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Twins’ Garver tries to stay both patient and ready

Minnesota Twins catcher Mitch Garver takes batting practice during spring training baseball camp Sunday, Feb. 16, 2020, in Fort Myers, Fla. (AP Photo/John Bazemore)

Mitch Garver made a brief appearance at Target Field on Wednesday. His next one remains TBD.

Garver, an Albuquerque native and catcher for Major League Baseball’s Minnesota Twins, recently returned to Minneapolis to “get ready to play baseball.” He dropped by the team’s home ballpark only to pick up some workout equipment and baseball gear.

“We can’t work out there,” Garver said in a phone interview, “so everything’s really quiet. I’m just finding ways to stay ready on my own. It’s definitely weird to be home so much this time of year. It’s a strange, strange time.”

Garver, like athletes in virtually every major sport, is trying to wait out the coronavirus pandemic that has largely shut down everyday life for many Americans.

Just a month ago the 29-year-old former La Cueva Bear and New Mexico Lobo was enjoying spring training in Florida, preparing for what figured to be a memorable season. The Twins are defending AL Central Division champs after a 101-61 season, and Garver is pencilled in as the team’s “everyday” catcher for the first time in his career.

Being sent home in mid-March with no set return date was frustrating, he said, but he is willing to wait for a return to baseball normalcy. He’s not entirely sold on a concept being floated this week that could have all 30 MLB teams playing games in Arizona by May or early June.

Under that preliminary plan, most games reportedly would be played at spring training facilities with no fans in the stands. Players and game staff would be sequestered at nearby hotels for the season’s duration to avoid COVID-19 exposure.

“The logistics of that seem very difficult,” Garver said. “Trying to cram 30 major league teams into one city where only a few even have clubhouses would be hard.

“Then, you’re talking about keeping players away from their families and playing in Arizona where it’s 120 degrees in the summer. Sounds pretty rough to me.”

Garver prefers the idea of an abbreviated season that may not require such extreme limitations.

“I’d like to see about a 100-game schedule from August to October,” he said. “That seems like a doable timeline if things settle down in the country.”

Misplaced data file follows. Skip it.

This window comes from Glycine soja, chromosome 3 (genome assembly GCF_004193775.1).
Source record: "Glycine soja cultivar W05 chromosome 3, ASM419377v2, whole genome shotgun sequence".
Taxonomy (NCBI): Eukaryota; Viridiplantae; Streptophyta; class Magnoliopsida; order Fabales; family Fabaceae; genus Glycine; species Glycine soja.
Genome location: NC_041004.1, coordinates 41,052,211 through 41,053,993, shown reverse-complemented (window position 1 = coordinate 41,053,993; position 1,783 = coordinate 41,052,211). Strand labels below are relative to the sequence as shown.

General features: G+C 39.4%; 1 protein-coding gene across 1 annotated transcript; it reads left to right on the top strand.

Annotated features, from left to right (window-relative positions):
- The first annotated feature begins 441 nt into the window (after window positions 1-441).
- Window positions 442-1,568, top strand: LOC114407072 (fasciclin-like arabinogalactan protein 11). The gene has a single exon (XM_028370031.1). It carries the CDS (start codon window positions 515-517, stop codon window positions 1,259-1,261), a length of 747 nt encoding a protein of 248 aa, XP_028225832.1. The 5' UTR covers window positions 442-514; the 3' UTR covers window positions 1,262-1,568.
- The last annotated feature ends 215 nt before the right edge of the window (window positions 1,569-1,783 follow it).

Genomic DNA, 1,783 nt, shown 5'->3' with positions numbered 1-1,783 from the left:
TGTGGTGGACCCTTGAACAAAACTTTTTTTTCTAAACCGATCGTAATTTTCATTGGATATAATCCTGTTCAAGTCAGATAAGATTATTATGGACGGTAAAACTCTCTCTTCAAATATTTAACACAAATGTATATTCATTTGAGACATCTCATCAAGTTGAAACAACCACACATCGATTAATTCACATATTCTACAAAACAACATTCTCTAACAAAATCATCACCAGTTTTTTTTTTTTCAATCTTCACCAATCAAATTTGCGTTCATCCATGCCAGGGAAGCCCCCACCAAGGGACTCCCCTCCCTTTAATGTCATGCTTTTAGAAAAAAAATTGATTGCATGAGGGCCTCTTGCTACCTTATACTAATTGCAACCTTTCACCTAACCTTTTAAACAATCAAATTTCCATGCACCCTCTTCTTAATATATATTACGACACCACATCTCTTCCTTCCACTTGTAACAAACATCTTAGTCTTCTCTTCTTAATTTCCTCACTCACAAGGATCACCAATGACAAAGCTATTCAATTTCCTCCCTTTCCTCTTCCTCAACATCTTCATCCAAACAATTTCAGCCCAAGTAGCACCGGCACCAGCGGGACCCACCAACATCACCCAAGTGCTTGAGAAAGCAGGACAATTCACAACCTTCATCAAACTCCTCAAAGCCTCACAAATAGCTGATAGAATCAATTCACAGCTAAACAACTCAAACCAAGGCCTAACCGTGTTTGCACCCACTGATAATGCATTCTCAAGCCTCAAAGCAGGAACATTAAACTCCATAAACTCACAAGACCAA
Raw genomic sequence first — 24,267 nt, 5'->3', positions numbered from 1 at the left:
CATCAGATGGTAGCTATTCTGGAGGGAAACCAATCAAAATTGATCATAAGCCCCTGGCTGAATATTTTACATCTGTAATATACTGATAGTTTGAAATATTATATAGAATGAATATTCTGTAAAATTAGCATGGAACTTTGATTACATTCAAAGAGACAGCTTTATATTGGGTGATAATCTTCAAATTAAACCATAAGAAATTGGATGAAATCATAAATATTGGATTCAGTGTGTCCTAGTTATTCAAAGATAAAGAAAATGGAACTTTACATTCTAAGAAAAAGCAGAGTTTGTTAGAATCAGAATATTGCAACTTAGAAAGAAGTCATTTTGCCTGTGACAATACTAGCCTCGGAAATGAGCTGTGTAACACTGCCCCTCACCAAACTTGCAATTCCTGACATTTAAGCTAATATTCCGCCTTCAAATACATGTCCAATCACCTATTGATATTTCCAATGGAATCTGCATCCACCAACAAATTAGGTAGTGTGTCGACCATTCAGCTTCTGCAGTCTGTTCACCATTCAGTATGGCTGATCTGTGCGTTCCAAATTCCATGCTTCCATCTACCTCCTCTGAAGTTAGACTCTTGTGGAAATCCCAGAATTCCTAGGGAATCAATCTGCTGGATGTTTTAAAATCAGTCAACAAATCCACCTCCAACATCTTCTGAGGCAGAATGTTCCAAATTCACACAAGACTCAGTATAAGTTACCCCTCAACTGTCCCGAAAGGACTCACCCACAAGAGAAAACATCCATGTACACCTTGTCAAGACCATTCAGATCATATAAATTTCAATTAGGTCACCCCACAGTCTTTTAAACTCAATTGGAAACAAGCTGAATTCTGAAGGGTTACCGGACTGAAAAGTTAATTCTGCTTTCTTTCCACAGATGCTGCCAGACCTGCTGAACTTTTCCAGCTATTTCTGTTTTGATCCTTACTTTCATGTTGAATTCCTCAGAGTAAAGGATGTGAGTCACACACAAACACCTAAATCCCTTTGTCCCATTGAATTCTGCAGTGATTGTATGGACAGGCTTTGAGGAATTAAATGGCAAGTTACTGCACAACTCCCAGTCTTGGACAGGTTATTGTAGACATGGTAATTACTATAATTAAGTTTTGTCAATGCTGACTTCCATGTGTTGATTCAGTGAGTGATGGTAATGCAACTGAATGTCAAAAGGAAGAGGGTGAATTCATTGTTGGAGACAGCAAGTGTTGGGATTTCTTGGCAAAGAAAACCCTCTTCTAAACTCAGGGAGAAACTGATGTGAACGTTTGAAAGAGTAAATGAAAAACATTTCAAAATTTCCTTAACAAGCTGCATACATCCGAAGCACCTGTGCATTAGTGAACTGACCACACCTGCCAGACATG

Regardless of when (or if) the 2020 baseball season begins, Garver intends to be ready. He works out at home three to four times a week and is doing his best to keep his swing intact.

“I have a friend who owns a batting cage (in Minneapolis),” Garver said. “(Twins teammate) Max Kepler and I have gone over there a couple times to get some work.”

Garver posted video of his latest batting session Wednesday on Twitter, with Kepler pitching from behind a screen and Garver hitting balls into a net.

“We’re the only ones there and we’re not close together,” Garver said, “doing our social diligence.”

Garver, who owns a home in northeast Albuquerque with his wife Sarah, spent 10 days in New Mexico when spring training was first shut down. The Garvers also maintain an apartment in Minneapolis and decided to ride out the pandemic there.

“We packed up the dogs and drove up here,” Garver said of their 1,226-mile trek in late March. “The roads were pretty much deserted, which was weird, but now we’re spending most of our time at home like everyone else.”

Garver, a ninth-round draft pick in 2013, made his big-league debut in 2017 and spent all of the past two seasons with the Twins. He enjoyed his best year in 2019, hitting .273 with 31 homers and 67 RBIs in 93 games.

After splitting time behind the plate with left-handed hitting Jason Castro for two seasons, Garver is in line for more playing time. Castro signed with the Los Angeles Angels as a free agent during the offseason, and the Twins signed veteran Alex Avila to back up Garver.

Now, all Garver needs is for the season to start, but he’s keeping things in perspective.

“We all want to get back to our normal lives,” he said, “but we have to stick together. I definitely believe we’ll get through this as a country and sports will follow. It’s just a matter of time.”

ONE-INNING WONDER: Garver said he’s comfortable tossing batting practice to Kepler, but he’s not looking to pad his career pitching stats. The right-hander worked one inning in mop-up duty in 2018 and remembers it well.

“We were getting blown out by Cleveland,” he said, “and I got the call. I gave up a single to (Francisco) Lindor and one deep fly ball to center, but it was a clean inning.”

Garver did not record a strikeout but technically led the Twins with a season earned-run average of zero.

“If that’s my career pitching line, I’ll take it,” Garver said.”

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